7. Jared T you are on target with some of your comments, but first I think the EUB needs to solve its identity crisis. Is it a public or private monopoly? If it is still hanging from the city’s apron strings its free thinking and innovation are limited. As to KCPL rate increase, at least KCPL customers have a complaint process thru the KCC, and public hearings are required before rate increases. Do Gardner residents have a hearing process for rate increases? Apparently not. Commentators seem to take any comments as a slap against tEUB, mine are not intended to be. I just believe this issue needs to be resolved for all concerned.

  8. Judith, Gardner Energy does give discounts on electric rates for homes that are all electric. If they have a heat pump specific discount I’m not sure. I could find out for you.

    Jared I believe we’re already looking into the Smart Electric Meters for the future. One thing I’ve been very impressed with about Bill Krawczyk, the Electric Director, is his forward thinking. They are always planning for the future and looking for ways to do things cheaper and more efficient.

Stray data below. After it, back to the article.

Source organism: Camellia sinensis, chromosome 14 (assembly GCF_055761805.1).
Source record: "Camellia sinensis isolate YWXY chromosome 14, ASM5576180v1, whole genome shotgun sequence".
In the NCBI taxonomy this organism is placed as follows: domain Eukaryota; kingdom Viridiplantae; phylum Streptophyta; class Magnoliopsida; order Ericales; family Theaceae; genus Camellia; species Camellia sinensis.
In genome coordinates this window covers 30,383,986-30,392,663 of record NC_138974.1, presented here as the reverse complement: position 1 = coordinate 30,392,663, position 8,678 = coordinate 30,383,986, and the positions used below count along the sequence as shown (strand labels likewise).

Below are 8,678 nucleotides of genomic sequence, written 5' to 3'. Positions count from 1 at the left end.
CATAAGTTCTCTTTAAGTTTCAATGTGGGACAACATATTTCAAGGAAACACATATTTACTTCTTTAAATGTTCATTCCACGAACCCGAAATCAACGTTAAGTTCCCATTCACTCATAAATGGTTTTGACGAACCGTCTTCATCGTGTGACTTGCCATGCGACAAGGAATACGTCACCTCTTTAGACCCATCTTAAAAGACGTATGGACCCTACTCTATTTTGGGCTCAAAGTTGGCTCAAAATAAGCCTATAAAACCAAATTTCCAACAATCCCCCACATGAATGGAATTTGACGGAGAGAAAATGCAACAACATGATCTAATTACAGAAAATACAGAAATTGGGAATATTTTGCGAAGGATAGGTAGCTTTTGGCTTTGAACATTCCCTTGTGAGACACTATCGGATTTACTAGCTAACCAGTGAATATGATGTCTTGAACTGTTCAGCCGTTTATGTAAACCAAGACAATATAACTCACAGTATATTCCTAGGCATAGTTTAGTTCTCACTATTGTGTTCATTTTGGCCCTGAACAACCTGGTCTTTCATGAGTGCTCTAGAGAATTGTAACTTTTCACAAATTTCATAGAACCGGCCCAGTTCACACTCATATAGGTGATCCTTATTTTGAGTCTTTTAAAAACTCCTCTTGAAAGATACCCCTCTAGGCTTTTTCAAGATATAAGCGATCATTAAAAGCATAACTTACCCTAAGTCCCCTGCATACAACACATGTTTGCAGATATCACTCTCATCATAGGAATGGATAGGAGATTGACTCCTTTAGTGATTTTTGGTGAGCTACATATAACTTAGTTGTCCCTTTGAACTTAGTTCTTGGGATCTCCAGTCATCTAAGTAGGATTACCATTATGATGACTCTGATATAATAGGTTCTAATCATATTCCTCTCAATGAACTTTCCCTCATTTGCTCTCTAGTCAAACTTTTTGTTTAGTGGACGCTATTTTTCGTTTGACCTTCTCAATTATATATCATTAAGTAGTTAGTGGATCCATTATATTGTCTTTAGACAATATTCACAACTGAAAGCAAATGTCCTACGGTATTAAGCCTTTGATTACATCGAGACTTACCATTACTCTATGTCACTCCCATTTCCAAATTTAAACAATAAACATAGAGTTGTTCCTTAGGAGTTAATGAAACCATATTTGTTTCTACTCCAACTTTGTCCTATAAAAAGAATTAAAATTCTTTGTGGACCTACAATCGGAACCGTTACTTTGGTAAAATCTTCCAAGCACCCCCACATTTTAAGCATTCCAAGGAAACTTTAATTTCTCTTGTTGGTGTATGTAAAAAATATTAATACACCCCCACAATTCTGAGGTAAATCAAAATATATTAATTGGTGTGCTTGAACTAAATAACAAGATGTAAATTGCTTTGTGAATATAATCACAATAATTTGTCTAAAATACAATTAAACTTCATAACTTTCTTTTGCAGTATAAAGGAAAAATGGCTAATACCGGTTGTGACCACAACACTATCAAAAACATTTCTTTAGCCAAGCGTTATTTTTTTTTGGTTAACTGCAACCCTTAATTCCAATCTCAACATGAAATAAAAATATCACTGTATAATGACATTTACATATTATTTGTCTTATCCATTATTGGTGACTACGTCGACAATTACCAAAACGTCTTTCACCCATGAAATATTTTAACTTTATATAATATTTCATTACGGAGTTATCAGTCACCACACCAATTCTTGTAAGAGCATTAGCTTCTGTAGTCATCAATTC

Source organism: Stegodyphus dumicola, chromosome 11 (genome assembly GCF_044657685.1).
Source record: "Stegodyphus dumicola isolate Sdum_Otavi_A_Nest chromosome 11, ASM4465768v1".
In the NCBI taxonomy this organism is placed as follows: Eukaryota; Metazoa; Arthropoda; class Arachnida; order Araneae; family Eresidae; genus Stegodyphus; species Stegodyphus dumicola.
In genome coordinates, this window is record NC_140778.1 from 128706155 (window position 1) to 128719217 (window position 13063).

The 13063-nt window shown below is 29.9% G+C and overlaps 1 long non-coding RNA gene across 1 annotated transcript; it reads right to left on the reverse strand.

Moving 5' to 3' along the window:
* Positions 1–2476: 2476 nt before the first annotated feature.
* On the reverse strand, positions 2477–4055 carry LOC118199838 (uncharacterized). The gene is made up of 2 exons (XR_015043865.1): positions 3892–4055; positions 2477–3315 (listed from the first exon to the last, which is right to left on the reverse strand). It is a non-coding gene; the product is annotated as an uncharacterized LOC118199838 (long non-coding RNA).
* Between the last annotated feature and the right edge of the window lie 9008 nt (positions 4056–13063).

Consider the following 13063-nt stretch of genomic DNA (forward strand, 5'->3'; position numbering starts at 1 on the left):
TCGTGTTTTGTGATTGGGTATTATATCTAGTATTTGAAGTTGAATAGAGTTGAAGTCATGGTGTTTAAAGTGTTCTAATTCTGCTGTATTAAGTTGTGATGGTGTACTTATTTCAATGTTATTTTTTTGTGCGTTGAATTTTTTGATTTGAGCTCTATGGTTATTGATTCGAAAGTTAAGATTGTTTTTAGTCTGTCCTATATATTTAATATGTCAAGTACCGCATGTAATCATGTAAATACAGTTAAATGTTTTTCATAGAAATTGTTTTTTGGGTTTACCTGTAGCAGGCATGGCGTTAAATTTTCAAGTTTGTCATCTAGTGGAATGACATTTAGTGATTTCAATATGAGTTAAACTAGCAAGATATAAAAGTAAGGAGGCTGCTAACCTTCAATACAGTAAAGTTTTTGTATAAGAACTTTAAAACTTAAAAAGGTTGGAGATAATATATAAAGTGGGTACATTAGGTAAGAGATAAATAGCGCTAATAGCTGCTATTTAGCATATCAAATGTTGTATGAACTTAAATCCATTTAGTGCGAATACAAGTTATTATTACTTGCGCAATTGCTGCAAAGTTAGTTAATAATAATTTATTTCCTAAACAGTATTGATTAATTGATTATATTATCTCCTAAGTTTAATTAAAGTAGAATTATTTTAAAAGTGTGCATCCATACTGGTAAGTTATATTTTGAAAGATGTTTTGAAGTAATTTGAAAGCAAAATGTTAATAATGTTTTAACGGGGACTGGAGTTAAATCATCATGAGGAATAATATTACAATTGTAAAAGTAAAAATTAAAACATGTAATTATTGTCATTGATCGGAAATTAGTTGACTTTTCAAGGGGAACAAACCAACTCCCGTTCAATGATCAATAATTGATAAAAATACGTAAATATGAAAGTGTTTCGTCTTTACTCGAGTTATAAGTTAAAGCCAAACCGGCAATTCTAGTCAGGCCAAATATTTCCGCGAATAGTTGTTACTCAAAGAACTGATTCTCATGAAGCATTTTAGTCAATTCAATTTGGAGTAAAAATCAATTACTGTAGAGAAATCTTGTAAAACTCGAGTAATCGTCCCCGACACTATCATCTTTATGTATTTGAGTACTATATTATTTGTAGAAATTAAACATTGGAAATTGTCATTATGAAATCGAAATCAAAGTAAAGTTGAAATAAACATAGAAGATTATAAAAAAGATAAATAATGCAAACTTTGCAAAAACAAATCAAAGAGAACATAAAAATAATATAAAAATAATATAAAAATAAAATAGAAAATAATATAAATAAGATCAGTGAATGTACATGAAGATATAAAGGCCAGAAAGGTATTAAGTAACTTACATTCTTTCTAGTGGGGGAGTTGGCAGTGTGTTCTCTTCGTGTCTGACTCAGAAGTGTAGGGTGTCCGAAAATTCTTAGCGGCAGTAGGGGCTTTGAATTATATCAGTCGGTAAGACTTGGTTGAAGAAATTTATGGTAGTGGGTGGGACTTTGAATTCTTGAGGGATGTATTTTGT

Samuel K, I believe if the city council and the Mayor really wanted to make a change to what is going on with the EUB they could. However the Board was set up to help GE run more efficiently. Before the board there were unrealistic limits put on spending and if GE wanted to do anything they had to go through the city council. It made it very difficult to manage what was going on.

    As far as public hearings or rate increases, I’m really not sure. I believe if we wanted to raise the rates we could without asking anyone. However, I believe we’re accountable as anyone. Everyone on the EUB lives in Gardner and would pay any rate increases just the same as everyone else. Like I said before, my house is all electric and I have to gulp down that blue bill every month just like the rest of us.